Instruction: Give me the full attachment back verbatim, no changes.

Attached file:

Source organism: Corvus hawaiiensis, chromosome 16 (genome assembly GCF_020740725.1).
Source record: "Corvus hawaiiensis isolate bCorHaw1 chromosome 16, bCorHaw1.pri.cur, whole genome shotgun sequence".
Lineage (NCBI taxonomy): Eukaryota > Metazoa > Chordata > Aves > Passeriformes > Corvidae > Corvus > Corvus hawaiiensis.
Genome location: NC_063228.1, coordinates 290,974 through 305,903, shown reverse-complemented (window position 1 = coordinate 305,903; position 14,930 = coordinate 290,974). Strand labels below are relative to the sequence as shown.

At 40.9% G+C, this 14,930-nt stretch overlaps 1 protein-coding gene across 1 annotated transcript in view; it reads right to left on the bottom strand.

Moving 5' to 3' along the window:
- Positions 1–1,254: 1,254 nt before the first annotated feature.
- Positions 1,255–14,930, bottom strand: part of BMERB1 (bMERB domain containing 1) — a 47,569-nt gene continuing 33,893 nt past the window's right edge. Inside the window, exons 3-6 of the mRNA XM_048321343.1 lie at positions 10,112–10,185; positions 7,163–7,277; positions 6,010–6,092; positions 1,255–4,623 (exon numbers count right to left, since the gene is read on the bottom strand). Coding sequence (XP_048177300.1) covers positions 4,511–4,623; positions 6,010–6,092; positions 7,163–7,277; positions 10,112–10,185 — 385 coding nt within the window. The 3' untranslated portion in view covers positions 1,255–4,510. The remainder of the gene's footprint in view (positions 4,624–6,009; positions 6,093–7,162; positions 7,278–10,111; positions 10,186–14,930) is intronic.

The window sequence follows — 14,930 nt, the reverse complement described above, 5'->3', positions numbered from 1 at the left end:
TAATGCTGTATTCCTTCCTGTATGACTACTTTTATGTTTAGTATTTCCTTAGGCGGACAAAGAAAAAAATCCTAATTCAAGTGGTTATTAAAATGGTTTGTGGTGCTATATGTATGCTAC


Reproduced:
Source organism: Corvus hawaiiensis, chromosome 16 (genome assembly GCF_020740725.1).
Source record: "Corvus hawaiiensis isolate bCorHaw1 chromosome 16, bCorHaw1.pri.cur, whole genome shotgun sequence".
Lineage (NCBI taxonomy): Eukaryota > Metazoa > Chordata > Aves > Passeriformes > Corvidae > Corvus > Corvus hawaiiensis.
Genome location: NC_063228.1, coordinates 290,974 through 305,903, shown reverse-complemented (window position 1 = coordinate 305,903; position 14,930 = coordinate 290,974). Strand labels below are relative to the sequence as shown.

At 40.9% G+C, this 14,930-nt stretch overlaps 1 protein-coding gene across 1 annotated transcript in view; it reads right to left on the bottom strand.

Moving 5' to 3' along the window:
- Positions 1–1,254: 1,254 nt before the first annotated feature.
- Positions 1,255–14,930, bottom strand: part of BMERB1 (bMERB domain containing 1) — a 47,569-nt gene continuing 33,893 nt past the window's right edge. Inside the window, exons 3-6 of the mRNA XM_048321343.1 lie at positions 10,112–10,185; positions 7,163–7,277; positions 6,010–6,092; positions 1,255–4,623 (exon numbers count right to left, since the gene is read on the bottom strand). Coding sequence (XP_048177300.1) covers positions 4,511–4,623; positions 6,010–6,092; positions 7,163–7,277; positions 10,112–10,185 — 385 coding nt within the window. The 3' untranslated portion in view covers positions 1,255–4,510. The remainder of the gene's footprint in view (positions 4,624–6,009; positions 6,093–7,162; positions 7,278–10,111; positions 10,186–14,930) is intronic.

The window sequence follows — 14,930 nt, the reverse complement described above, 5'->3', positions numbered from 1 at the left end:
TAATGCTGTATTCCTTCCTGTATGACTACTTTTATGTTTAGTATTTCCTTAGGCGGACAAAGAAAAAAATCCTAATTCAAGTGGTTATTAAAATGGTTTGTGGTGCTATATGTATGCTAC